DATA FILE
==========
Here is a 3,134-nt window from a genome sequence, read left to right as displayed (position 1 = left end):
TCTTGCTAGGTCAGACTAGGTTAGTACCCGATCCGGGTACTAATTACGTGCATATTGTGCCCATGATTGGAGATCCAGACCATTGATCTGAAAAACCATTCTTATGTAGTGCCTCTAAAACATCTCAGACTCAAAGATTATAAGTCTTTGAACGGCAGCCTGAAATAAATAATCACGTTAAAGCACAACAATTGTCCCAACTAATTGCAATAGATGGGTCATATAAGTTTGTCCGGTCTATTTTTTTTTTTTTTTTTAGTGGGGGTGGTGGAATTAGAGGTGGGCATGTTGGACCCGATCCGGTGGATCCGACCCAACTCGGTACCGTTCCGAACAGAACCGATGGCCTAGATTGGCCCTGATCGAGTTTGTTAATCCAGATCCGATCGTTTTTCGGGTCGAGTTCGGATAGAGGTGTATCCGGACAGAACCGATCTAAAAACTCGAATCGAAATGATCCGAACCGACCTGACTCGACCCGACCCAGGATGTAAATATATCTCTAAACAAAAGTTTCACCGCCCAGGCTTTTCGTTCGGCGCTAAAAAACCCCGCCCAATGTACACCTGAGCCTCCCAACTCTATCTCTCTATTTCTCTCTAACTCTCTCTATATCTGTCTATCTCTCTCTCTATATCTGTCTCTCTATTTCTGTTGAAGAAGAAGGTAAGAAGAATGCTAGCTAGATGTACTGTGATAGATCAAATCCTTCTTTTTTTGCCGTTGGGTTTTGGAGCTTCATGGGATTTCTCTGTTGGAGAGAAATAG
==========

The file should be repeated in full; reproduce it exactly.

Here is a 3,134-nt window from a genome sequence, read left to right as displayed (position 1 = left end):
TCTTGCTAGGTCAGACTAGGTTAGTACCCGATCCGGGTACTAATTACGTGCATATTGTGCCCATGATTGGAGATCCAGACCATTGATCTGAAAAACCATTCTTATGTAGTGCCTCTAAAACATCTCAGACTCAAAGATTATAAGTCTTTGAACGGCAGCCTGAAATAAATAATCACGTTAAAGCACAACAATTGTCCCAACTAATTGCAATAGATGGGTCATATAAGTTTGTCCGGTCTATTTTTTTTTTTTTTTTTAGTGGGGGTGGTGGAATTAGAGGTGGGCATGTTGGACCCGATCCGGTGGATCCGACCCAACTCGGTACCGTTCCGAACAGAACCGATGGCCTAGATTGGCCCTGATCGAGTTTGTTAATCCAGATCCGATCGTTTTTCGGGTCGAGTTCGGATAGAGGTGTATCCGGACAGAACCGATCTAAAAACTCGAATCGAAATGATCCGAACCGACCTGACTCGACCCGACCCAGGATGTAAATATATCTCTAAACAAAAGTTTCACCGCCCAGGCTTTTCGTTCGGCGCTAAAAAACCCCGCCCAATGTACACCTGAGCCTCCCAACTCTATCTCTCTATTTCTCTCTAACTCTCTCTATATCTGTCTATCTCTCTCTCTATATCTGTCTCTCTATTTCTGTTGAAGAAGAAGGTAAGAAGAATGCTAGCTAGATGTACTGTGATAGATCAAATCCTTCTTTTTTTGCCGTTGGGTTTTGGAGCTTCATGGGATTTCTCTGTTGGAGAGAAATAG